Colder days and darker evenings can leave you with a case of the winter blues, but when does it become more serious…

Despite relatively good weather all year round, a growing number of Australians are reporting a downturn in their mood during the winter months. While we all get a case of the ‘winter blues’ now and again, at what point does it go from just feeling a bit flat to a case of Seasonal Affective Disorder?

A Fine Line

SAD, as it is commonly known, is a medical condition in which individuals experience prolonged periods of depression during the winter months each year. Greg Murray, professor of psychology at Swinburne University, says that the condition is different to the common downturn in mood people often experience as the weather gets colder.

“Most of us want to sleep more, put on a bit more weight, are attracted to fatty foods, so there are some biological mechanisms that predispose us to being a little less motivated in winter than at other times of the year,” he said. “If your mood is having a marked impact on your ability to function or impacts your thoughts and feelings about self, seek help.”

Professor Murray says that only 1 in 300 Australians will be diagnosed with SAD, requiring cognitive behavioural therapy, bright light treatment or medication to help them overcome the condition.

Waiting It Out

Some sceptics have argued that Seasonal Affective Disorder is not a legitimate disorder, and that people who experience a recurring downturn in their mood during winter should ‘wait it out’, but Professor Murray says that any form of depression requires intervention. “Depression, by definition, if it is at a diagnosable level, is where our system has adopted an unusual orientation and maybe we no longer have access to those constructive thoughts and behaviours that would normally see us through,” he said.

Professor Murray said that winter tends to make exercising regularly and socialising with friends more difficult, which could also contribute to periods of low mood, so prioritising these activities as part of your routine could go a long way to improving your mental health.

Winter can make everything just that little bit harder so remember to be kind to yourself – a warm bath, a strong cup of tea and a good book can make even the darkest evening a little brighter.

Do you find yourself feeling a little down during the winter months? Let us know in the comments.

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  • I have clinical depression & have had for ten+ years. However, it is managed. During the winter though for as long as I can remember, my moods just take a dive & are much harder to improve. It’s wonderful to see an acknowledgement of this & research being done into it!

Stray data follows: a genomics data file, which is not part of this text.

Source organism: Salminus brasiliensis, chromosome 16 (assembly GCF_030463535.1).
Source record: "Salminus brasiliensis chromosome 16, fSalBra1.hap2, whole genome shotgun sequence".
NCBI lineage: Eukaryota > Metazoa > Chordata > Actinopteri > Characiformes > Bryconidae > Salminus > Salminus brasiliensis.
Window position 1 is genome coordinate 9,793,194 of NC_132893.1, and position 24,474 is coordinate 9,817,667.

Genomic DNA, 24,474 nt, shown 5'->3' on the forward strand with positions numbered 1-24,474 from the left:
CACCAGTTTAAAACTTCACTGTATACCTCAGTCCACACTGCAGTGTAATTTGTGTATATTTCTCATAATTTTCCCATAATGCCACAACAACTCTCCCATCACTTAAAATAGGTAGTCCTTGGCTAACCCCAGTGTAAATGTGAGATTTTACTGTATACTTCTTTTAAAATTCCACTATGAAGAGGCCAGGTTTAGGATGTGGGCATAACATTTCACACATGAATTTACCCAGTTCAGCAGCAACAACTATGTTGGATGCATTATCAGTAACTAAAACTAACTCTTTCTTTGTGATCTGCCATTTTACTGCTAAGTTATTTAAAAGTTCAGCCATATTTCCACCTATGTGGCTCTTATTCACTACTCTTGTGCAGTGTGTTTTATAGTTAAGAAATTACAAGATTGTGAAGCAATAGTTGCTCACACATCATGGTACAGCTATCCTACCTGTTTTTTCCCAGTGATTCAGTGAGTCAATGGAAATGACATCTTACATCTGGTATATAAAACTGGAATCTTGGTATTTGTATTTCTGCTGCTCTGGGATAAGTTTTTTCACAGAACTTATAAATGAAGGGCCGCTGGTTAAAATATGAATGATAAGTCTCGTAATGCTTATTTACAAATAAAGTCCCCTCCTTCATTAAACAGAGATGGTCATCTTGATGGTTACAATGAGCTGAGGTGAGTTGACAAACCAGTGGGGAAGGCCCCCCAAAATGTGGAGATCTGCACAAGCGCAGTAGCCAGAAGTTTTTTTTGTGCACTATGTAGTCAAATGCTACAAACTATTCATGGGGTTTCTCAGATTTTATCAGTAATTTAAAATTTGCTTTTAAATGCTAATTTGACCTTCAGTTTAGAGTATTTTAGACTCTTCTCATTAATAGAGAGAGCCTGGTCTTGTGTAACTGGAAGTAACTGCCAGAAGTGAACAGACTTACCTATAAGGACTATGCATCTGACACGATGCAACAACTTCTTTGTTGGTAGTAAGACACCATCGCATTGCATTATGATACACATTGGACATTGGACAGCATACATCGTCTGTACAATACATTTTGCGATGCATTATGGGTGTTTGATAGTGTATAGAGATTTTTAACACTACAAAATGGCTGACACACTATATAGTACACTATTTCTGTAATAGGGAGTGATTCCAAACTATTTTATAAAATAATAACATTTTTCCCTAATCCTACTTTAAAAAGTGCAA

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  • I always feel more unhappy in winter, and I think thats due to less time being able to be spent outside exercising or just enjoying the sun. I can understand how this can really affect some people

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  • I love winter, I love tracky pants and cardies, love the change in season

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  • Sun, fresh air and exercise has always helped me whenever I felt a little down – attune to nature and you will always feel so much better.

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  • For those who suffer this light therapy and tanning bed sessions can really help as the light and warmth really effects the mood.

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  • I dun like winter either. Feels like hiding under my blanket and sleep forever if i dun need to eat or work. And now with kids its even harder cause they always wake up in the coldest hour!

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  • It’s pretty mild where we live so I don’t think it’s a problem there but definitely in really cold places it could be very isolating.

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  • my Husband finds it very hard in the Winter, cold and dark and he is much more moody, sad, distempered and much harder to live with lol

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  • Yeah, winter is always a bit harder for me.

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  • We haven’t very cold winters here in Australia. Growing up in the Netherlands we had sometimes night temperatures from -15 and day temperatures of -2 C.
    Mind you, I didn’t drive a car and biked everything in rain, wind, snow and ice. Left the Netherlands when I was 38yrs old. And then lived for 8yrs in Northern Ireland. Although the winters weren’t as cold as in the Netherlands, it was the lack of summer / sun what hit me there./ The continuous cloudy grey rainy days and lack of sun made me really feel down. The summers there are most of the time about the same temperatures of our winter…
    Moving to Oz was really good for me, I love the summer !

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  • I think it is a real thing and effects some people really bad. Cold weather can make it hard to get out as some times it is the wet season too.

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  • Ooh never heard of this before

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  • Yes! Although I get it when it’s hot too, soo…
    but I definitely keep up the hot drinks through the day in winter!

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  • Only when I start putting on winter weight.

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  • I quite enjoy winter and the cooler months.

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